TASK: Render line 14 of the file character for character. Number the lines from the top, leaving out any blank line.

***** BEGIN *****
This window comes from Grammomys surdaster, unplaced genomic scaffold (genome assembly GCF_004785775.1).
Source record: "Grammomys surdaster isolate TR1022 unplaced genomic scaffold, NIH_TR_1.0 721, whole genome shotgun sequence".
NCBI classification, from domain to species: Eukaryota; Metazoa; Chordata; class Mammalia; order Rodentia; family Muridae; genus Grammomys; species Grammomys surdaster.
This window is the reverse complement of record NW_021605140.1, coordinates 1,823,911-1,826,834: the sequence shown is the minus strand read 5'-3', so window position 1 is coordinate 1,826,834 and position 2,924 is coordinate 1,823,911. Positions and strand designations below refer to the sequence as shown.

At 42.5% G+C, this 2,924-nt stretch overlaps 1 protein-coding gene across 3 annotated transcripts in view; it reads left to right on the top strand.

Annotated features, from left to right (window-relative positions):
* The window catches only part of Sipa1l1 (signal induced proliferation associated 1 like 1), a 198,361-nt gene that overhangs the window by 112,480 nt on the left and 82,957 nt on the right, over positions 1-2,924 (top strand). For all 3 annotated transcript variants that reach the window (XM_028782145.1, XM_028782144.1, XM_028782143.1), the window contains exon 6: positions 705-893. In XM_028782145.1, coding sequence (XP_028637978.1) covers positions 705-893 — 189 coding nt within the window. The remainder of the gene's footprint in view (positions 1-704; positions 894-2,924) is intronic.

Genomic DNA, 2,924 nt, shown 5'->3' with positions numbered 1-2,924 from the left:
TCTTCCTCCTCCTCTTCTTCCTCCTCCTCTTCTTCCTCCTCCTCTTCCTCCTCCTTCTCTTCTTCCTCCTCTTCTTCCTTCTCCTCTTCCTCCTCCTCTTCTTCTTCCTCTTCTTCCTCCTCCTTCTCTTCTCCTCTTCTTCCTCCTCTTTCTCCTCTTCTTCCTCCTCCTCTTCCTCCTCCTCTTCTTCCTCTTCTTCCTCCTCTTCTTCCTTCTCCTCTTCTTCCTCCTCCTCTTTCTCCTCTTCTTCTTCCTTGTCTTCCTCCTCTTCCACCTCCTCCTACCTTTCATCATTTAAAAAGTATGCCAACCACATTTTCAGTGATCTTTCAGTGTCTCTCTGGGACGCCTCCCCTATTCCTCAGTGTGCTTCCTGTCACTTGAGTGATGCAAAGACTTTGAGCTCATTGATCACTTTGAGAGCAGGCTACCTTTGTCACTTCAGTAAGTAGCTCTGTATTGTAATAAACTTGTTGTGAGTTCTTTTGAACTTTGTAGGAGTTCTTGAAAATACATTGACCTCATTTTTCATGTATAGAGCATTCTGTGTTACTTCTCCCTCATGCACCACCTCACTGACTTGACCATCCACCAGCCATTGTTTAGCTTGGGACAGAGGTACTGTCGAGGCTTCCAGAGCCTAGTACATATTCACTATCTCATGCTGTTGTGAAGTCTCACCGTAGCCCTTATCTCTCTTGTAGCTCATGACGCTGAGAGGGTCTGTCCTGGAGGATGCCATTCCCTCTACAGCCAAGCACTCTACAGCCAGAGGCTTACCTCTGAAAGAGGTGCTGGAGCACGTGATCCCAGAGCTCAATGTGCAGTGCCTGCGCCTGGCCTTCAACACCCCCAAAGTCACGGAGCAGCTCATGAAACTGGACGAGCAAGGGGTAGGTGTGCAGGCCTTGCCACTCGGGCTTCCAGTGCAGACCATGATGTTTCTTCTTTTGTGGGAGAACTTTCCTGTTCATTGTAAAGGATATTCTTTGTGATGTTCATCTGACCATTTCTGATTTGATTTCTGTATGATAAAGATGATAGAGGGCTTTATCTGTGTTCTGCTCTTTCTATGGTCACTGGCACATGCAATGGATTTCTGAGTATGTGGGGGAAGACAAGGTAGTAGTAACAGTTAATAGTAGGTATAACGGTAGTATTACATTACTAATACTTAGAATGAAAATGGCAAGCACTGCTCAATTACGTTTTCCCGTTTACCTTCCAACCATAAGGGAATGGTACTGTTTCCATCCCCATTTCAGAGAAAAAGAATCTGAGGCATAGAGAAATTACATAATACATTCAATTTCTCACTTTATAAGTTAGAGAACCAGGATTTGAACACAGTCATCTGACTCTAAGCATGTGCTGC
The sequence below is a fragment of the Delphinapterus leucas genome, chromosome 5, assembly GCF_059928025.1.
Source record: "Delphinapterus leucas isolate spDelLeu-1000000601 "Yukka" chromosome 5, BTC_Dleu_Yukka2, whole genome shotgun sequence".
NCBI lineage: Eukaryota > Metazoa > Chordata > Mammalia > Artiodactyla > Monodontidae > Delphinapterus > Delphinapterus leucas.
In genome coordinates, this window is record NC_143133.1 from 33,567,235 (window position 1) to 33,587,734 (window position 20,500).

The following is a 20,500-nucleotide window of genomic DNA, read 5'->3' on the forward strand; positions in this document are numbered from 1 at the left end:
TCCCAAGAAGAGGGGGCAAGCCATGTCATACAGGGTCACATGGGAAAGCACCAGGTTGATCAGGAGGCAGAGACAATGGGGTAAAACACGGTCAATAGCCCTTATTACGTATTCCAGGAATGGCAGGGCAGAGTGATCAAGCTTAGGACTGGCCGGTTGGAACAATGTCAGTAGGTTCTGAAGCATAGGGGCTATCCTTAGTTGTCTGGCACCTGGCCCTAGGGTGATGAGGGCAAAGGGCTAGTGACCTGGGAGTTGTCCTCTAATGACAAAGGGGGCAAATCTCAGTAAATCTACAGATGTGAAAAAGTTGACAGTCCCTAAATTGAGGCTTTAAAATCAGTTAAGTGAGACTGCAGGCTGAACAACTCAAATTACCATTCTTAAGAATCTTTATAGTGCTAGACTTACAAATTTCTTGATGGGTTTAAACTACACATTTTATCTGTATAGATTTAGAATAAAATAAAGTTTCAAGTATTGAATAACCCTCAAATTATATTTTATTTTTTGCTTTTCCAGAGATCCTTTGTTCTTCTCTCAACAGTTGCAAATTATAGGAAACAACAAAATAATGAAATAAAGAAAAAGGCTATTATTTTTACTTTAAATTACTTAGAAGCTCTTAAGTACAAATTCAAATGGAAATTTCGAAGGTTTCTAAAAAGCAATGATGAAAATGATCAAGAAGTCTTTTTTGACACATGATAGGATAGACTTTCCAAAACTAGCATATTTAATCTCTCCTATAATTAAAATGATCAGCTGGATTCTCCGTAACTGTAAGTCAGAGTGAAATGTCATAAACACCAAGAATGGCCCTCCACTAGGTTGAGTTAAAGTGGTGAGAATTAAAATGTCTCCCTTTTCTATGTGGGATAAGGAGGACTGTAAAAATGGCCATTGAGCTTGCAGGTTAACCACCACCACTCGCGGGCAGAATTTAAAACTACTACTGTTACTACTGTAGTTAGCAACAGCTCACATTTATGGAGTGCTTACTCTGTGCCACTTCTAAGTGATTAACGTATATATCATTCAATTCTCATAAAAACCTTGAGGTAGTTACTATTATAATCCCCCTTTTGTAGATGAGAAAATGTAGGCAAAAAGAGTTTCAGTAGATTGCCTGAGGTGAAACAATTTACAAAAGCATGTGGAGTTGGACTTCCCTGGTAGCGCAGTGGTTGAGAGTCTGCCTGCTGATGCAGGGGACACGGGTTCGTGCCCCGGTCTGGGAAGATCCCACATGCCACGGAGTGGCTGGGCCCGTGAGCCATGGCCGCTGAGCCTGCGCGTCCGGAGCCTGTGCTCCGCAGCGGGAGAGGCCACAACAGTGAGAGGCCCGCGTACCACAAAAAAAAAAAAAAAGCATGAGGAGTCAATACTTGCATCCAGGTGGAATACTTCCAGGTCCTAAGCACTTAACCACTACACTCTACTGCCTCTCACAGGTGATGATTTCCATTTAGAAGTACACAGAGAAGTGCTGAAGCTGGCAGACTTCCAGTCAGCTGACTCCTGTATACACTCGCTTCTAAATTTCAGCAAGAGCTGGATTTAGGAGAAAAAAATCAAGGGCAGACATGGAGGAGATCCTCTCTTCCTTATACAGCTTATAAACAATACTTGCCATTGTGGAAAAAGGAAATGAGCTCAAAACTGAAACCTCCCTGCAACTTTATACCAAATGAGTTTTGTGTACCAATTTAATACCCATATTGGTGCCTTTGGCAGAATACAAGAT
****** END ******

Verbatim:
The following is a 20,500-nucleotide window of genomic DNA, read 5'->3' on the forward strand; positions in this document are numbered from 1 at the left end: